“Does he take you on picnics?” she asks.
He does. But you are much too contemporary to think he takes you on them. You take yourself. With him.
She pffs. A shadow crosses her face. “On Sundays?”
“On Anydays,” You tell her.
She wants to know if you pack cheese and crackers or deviled eggs or ham salad or watermelon. And you tell her sometimes you just stop for fast-food. Because who has time for food that contains mayonnaise and mustard?
“How about sweet gherkins?” she asks.
Sometimes, you say, and lie.
“Bread and butter pickles?”
Your grandmother loves pickles. She can grow cucumbers and turn them into pickles, like magic, and one day she will teach you. She speaks of strange things like cider vinegar and mustard seed and turmeric, wide-mouth jars and seals. You can’t help but think this conversation is going so far away from what you thought you’d be talking about: your hunky boyfriend. You sigh. Your grandmother squints her eyes and says, “Don’t go on too many picnics.”
You are confused. First, she wants you to go on them and pack food. And eat pickles. But now she says not too many.
“We used to do, that, your grandpa and I.”
What? You want to know? They used to eat pickles? Can pickles? Go on picnics? Eat food with mayonnaise and mustard. With seeds. And vinegar. All you can say is, “Oh?”
“Boy, was he good-lookin.’” Her eyes became like prisms; irresistible and sparkly.
You feel happy for her, thinking of your handsome, young grandfather. That slicked-back hair, his white tee-shirt. Did he wear khaki pants and belts then, too?
“Loved that man’s smile. All wool and a mile wide.”
You love her old-fashioned ways of describing things. You want to know where she’d go and she rattles off parks like Oak Grove and Doling Grove Park and Phelp’s Grove and you wonder, ‘why all the groves?’
“Oh boy. We had dreams,” she says.
You shrug. Look around. Frames askew on the wall. Smiling faces. Houses and parked cars with children sitting on hoods. “Didn’t most of them come true?”
Darkness glides over her face, a layer of ash. “We talked about getting a canoe and painting it. White. Maybe powder blue.”
You think maybe she wanted to get away. Float. Splash. Deluge. You tell her that sounds nice. Because it does. A glossy white canoe skimming across the blue waters of the lake at one of the grove parks where they went for picnics, eating pickles. You add to the story, asking about gazebos and little islands and friends. Did you double-date? You want to know. You list names of your grandmother’s friends. Esther and Lorraine and Ramona. Did they have—beaus—you say? You use the antiquated term because this is the language your grandmother knows. She does not get ‘dude,’ or ‘guy,’ or ‘boy,’ because boys are children. These are men. Grandfathers. Before. They Became.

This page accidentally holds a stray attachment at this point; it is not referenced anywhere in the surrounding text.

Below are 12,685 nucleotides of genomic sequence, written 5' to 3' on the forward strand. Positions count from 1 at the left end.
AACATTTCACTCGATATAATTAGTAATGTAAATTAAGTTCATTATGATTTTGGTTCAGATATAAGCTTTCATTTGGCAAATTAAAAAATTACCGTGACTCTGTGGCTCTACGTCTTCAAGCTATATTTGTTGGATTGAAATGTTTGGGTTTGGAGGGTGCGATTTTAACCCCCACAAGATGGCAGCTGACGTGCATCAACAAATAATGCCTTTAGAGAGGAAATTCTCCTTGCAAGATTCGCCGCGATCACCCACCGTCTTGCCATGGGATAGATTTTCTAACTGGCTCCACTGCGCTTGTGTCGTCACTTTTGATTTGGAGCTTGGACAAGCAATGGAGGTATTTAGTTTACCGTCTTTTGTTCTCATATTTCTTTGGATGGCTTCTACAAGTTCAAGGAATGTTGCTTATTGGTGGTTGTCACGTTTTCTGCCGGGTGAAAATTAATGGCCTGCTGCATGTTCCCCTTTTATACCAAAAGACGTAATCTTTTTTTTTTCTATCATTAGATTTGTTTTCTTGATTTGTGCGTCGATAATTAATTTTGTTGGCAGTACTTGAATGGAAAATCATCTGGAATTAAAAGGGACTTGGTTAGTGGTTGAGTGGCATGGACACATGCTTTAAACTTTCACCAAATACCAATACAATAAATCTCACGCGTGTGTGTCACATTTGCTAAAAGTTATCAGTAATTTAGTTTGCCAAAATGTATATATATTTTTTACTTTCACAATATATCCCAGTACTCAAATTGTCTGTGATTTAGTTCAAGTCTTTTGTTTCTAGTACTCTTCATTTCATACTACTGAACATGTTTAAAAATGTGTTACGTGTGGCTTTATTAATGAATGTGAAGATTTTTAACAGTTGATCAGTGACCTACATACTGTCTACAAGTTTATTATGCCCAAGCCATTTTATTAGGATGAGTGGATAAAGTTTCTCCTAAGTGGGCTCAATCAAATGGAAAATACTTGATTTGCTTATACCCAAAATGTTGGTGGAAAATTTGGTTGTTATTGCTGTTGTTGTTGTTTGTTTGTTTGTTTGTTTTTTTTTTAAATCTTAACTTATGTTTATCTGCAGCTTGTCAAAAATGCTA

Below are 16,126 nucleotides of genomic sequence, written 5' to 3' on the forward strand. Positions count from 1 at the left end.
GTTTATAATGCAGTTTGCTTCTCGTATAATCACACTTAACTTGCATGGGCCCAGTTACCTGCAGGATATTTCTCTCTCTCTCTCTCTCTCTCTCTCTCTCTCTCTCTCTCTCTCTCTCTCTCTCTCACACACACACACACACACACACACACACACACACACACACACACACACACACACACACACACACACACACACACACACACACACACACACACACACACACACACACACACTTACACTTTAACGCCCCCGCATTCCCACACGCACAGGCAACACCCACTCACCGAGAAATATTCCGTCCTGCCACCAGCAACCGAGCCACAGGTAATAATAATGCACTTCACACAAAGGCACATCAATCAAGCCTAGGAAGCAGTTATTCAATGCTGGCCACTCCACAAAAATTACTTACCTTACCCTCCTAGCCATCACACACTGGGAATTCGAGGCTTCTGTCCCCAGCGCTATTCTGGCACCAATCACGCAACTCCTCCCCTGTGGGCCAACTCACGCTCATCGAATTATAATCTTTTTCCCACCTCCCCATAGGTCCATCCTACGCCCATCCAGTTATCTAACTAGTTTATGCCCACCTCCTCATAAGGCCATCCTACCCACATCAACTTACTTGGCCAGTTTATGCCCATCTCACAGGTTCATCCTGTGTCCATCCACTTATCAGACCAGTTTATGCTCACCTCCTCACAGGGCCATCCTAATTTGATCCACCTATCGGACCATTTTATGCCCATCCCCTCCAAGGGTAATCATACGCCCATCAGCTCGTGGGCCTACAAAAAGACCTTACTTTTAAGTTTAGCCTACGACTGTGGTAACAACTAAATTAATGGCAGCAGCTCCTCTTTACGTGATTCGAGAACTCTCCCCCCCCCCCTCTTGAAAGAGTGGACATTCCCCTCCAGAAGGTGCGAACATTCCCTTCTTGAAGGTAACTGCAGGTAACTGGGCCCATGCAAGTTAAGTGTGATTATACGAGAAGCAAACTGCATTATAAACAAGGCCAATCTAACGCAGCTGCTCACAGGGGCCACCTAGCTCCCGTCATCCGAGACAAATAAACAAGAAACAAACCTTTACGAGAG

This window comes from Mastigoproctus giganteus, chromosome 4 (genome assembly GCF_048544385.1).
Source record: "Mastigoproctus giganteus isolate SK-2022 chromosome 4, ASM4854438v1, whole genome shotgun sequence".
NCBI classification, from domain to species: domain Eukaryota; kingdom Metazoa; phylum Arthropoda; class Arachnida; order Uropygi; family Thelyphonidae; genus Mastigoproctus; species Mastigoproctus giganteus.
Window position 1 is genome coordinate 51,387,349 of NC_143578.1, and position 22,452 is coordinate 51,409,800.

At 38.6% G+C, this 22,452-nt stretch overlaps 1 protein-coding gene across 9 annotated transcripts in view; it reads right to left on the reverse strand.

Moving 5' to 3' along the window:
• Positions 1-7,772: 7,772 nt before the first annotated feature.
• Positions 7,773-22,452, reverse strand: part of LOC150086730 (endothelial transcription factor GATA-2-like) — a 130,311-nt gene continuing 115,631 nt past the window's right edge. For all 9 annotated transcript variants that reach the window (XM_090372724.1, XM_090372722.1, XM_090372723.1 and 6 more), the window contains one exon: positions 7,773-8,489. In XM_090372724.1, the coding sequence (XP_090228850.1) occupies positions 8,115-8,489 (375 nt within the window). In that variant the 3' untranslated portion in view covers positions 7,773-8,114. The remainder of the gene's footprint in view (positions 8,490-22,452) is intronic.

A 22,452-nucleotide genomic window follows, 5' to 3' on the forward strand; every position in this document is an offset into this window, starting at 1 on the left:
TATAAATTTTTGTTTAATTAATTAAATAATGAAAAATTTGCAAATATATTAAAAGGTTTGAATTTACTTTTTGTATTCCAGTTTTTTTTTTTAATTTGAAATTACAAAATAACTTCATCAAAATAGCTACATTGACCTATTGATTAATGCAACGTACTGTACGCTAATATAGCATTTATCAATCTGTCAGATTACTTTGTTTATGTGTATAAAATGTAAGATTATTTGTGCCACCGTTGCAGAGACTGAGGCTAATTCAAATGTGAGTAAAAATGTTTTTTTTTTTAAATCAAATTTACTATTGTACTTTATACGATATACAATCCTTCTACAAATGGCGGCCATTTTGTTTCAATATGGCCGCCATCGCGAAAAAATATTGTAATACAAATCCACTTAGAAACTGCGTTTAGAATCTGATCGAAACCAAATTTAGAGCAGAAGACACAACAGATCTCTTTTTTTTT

“No, no,” she chuckles. “Well, sometimes,” she confesses. “Mostly, we were alone.”
“What did you talk about?”
“Talk?” She says.
Your grandmother can arch her eyebrow. You did not realize she could do this.
“There wasn’t much talking, honey.” She tells you.
You feel your face burn. You cannot imagine anything so indecent. Your grandmother! Your grandfather! Doing things that require no talking. It’s beyond anything.
She goes away for a moment, in her mind, leaving you. So you imagine. The branches of the oak. The water lapping that canoe. You see the empty pickle jar and the packet of sunflower seeds scattered on the bottom of the boat. You see the paddle fall in. You see your grandfather reach over to grab it. The dark hair on his tanned forearm goes flat. His fingers drip with water. The paddle is gone. Floating down.
You ask about plaid blankets and blue skies and willow branches. And she says, “No, none of that.”
None? You don’t believe it. There had to have been a blue sky. Because who has a picnic when it rains? When the sky is pewter? There had to have been a plaid blanket. Maybe not a willow, you concur.
She turns away and looks at her hands. Nails like smooth sea shells. “But there was a baby.”
You think maybe she’s back to pickles. Baby dills. So you ask that.
“Well,” she says. “No. Not a baby, not exactly, but a seed. That’s what happened on a picnic,” she says.
As your mind connects your grandmother’s euphemisms—and the implications—so many implications—you feel that scarlet color again. OH!
“So you see, unless you want a baby with that boy…don’t go on picnics,” she tells you.
Forest for the Trees, Leslie Lindsay